ANGEL CASEY by Charles Bonner

ANGEL CASEY

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KIRKUS REVIEW

Legacy was a fairly good, substantial family piece; this second novel, slighter by far, is a pleasant to read story of a girl intended to embody the best qualities of womanhood. As such, it is sentimental, glorified, but nice. Angel Casey, who marries at sixteen, has a child, loses her young husband, and quickly adopts another child, is the incarnation of young womanhood, with great physical beauty, warmth, a flair for children, and a recklessly loving nature, She moves, children, animals and all, with her father-in-law, Joe, to the grotesque Gothic castle he built some years ago, in a small New England town-who consider it an affront. Joe, shanty Irish, romantic, extravagant, is ill equipped to meet the snobbery of the New Englanders. Angel falls in love with John, sardonic, disillusioned after fighting abroad, and eventually brings him around. Not too real-but should sell a little and rent more easily.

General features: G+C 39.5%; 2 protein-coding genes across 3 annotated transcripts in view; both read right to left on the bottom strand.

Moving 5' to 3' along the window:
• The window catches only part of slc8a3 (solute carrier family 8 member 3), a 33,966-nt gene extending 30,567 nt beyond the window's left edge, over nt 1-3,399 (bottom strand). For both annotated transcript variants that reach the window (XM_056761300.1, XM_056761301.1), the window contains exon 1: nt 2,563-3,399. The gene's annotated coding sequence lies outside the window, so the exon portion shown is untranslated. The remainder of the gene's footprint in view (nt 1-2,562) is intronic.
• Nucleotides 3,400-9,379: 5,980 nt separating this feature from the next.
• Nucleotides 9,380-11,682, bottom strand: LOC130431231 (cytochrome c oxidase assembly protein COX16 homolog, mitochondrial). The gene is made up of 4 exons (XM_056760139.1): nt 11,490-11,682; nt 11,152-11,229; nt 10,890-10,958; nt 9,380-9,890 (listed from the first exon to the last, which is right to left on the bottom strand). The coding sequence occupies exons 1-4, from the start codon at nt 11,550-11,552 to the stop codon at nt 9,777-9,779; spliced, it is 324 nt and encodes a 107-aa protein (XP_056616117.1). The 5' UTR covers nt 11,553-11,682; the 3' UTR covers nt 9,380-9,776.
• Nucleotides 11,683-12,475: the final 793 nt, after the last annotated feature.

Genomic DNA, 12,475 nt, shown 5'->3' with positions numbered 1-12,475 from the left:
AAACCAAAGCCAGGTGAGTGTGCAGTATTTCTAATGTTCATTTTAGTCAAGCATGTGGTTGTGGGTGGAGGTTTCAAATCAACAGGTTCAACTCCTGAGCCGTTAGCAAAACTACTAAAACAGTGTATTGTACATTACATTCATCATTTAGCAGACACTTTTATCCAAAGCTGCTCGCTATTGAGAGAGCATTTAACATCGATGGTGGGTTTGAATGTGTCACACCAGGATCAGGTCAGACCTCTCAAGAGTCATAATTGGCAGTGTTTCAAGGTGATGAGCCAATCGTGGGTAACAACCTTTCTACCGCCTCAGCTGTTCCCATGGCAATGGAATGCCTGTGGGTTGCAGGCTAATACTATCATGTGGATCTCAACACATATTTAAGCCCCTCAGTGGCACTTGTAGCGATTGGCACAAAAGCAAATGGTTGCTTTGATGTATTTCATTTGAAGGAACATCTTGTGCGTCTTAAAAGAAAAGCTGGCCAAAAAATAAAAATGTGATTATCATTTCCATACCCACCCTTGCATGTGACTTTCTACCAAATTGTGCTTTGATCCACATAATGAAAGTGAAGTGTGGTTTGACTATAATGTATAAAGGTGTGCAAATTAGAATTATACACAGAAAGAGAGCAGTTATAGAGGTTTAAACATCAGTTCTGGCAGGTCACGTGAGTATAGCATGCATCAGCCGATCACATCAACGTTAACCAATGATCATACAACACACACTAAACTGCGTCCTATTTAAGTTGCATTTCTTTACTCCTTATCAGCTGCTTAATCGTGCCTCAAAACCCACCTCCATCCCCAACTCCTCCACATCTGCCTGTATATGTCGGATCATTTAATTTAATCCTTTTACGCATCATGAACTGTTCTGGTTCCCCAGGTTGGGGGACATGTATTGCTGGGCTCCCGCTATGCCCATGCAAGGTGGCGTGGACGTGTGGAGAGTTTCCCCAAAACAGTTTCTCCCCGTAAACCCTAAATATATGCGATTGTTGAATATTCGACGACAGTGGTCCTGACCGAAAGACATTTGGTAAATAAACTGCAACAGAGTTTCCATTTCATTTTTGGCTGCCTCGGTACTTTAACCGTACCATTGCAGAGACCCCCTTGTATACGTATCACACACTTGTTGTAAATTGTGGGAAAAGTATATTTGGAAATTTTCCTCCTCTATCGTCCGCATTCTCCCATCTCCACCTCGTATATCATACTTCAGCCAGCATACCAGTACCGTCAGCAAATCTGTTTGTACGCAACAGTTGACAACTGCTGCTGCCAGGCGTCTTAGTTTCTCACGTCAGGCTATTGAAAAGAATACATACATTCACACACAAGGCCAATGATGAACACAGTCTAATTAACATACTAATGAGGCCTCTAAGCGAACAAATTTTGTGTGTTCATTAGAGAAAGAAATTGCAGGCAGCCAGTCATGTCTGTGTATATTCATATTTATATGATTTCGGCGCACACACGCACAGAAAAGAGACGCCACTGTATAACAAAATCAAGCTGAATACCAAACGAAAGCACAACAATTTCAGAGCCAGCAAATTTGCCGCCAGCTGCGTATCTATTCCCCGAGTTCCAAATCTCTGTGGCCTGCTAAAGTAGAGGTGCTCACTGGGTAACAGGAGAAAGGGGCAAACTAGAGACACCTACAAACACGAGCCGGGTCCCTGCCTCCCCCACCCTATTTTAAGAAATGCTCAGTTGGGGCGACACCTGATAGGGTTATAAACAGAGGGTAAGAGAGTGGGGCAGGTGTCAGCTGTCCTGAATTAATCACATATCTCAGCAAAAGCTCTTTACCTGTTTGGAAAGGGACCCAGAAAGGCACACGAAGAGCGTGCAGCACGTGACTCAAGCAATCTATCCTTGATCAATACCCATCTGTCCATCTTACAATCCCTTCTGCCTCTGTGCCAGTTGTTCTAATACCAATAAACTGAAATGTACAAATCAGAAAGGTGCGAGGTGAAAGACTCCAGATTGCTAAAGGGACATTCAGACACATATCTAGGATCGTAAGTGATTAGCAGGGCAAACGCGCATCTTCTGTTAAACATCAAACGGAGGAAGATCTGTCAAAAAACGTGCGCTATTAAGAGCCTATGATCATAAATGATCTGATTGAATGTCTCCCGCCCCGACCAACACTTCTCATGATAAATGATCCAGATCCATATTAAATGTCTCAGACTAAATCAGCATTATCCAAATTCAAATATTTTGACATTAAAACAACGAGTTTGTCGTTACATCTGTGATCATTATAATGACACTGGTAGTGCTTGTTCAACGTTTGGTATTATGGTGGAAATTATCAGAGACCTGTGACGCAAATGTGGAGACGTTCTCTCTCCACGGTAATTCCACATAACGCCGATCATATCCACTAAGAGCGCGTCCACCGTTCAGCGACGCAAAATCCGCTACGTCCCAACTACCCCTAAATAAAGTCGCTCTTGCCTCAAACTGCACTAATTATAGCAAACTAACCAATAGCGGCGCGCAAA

Pub Date: Oct. 6th, 1941
Publisher: Knopf